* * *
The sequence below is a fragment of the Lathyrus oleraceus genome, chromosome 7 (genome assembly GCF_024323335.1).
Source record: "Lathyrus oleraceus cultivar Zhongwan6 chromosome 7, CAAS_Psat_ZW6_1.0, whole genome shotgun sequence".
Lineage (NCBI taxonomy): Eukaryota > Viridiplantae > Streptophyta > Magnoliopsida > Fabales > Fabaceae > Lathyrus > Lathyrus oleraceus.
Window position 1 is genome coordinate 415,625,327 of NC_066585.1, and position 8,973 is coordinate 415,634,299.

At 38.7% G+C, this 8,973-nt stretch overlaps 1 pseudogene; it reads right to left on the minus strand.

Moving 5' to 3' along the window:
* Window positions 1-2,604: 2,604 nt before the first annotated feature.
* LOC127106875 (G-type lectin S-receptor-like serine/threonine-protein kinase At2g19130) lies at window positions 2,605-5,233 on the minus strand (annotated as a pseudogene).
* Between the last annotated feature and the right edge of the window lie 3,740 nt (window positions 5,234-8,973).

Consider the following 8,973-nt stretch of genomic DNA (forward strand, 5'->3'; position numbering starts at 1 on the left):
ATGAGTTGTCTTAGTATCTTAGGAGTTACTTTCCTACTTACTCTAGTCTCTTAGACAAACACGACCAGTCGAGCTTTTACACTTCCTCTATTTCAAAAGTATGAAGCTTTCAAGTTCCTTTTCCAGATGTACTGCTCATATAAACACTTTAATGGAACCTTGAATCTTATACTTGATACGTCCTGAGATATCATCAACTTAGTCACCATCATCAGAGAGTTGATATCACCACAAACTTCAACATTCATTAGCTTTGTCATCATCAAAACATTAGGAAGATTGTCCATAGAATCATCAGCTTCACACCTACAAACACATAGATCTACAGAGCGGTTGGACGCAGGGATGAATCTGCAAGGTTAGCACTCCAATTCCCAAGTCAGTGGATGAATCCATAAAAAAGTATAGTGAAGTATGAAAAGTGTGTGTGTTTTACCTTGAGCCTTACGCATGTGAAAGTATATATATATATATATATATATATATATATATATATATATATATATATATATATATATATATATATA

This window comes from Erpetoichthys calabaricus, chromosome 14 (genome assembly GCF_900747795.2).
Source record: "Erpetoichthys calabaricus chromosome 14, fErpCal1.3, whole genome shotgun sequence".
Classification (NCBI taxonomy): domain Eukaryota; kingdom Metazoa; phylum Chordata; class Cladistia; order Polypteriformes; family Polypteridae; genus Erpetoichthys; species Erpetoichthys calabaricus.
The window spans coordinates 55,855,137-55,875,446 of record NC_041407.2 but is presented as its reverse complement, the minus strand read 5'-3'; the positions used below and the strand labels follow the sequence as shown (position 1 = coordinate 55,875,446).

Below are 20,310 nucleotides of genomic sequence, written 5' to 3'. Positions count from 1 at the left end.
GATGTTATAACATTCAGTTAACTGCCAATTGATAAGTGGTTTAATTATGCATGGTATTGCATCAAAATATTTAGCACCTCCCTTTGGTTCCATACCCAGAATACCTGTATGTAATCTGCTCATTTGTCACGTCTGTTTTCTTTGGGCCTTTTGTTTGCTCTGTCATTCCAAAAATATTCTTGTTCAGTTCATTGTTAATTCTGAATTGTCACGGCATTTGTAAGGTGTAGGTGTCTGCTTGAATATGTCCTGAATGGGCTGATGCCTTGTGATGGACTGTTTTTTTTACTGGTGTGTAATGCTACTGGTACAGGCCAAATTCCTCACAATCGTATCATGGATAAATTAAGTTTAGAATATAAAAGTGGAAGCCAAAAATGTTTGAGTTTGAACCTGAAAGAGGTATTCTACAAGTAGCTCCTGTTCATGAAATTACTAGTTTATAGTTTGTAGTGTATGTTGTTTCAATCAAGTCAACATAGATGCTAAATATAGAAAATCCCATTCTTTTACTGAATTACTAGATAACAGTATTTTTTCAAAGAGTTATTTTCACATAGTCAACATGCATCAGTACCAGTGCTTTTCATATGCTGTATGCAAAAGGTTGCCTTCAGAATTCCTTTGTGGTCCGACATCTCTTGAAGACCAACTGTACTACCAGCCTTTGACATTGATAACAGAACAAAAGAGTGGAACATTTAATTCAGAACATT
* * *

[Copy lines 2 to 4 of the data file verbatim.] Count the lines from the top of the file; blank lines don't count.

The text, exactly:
Source record: "Lathyrus oleraceus cultivar Zhongwan6 chromosome 7, CAAS_Psat_ZW6_1.0, whole genome shotgun sequence".
Lineage (NCBI taxonomy): Eukaryota > Viridiplantae > Streptophyta > Magnoliopsida > Fabales > Fabaceae > Lathyrus > Lathyrus oleraceus.
Window position 1 is genome coordinate 415,625,327 of NC_066585.1, and position 8,973 is coordinate 415,634,299.